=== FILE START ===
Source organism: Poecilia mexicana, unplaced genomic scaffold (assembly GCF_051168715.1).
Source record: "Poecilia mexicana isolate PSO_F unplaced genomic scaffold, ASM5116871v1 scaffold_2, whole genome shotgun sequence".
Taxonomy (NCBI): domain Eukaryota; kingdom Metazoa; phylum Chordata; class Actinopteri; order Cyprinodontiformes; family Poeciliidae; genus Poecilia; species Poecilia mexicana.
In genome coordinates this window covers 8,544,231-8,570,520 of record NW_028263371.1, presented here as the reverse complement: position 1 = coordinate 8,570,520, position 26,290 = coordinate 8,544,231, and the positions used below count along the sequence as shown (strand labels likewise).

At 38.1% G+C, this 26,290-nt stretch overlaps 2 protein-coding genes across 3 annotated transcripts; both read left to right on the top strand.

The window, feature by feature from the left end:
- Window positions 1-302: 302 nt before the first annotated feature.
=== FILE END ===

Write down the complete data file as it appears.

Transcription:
Source organism: Poecilia mexicana, unplaced genomic scaffold (assembly GCF_051168715.1).
Source record: "Poecilia mexicana isolate PSO_F unplaced genomic scaffold, ASM5116871v1 scaffold_2, whole genome shotgun sequence".
Taxonomy (NCBI): domain Eukaryota; kingdom Metazoa; phylum Chordata; class Actinopteri; order Cyprinodontiformes; family Poeciliidae; genus Poecilia; species Poecilia mexicana.
In genome coordinates this window covers 8,544,231-8,570,520 of record NW_028263371.1, presented here as the reverse complement: position 1 = coordinate 8,570,520, position 26,290 = coordinate 8,544,231, and the positions used below count along the sequence as shown (strand labels likewise).

At 38.1% G+C, this 26,290-nt stretch overlaps 2 protein-coding genes across 3 annotated transcripts; both read left to right on the top strand.

The window, feature by feature from the left end:
- Window positions 1-302: 302 nt before the first annotated feature.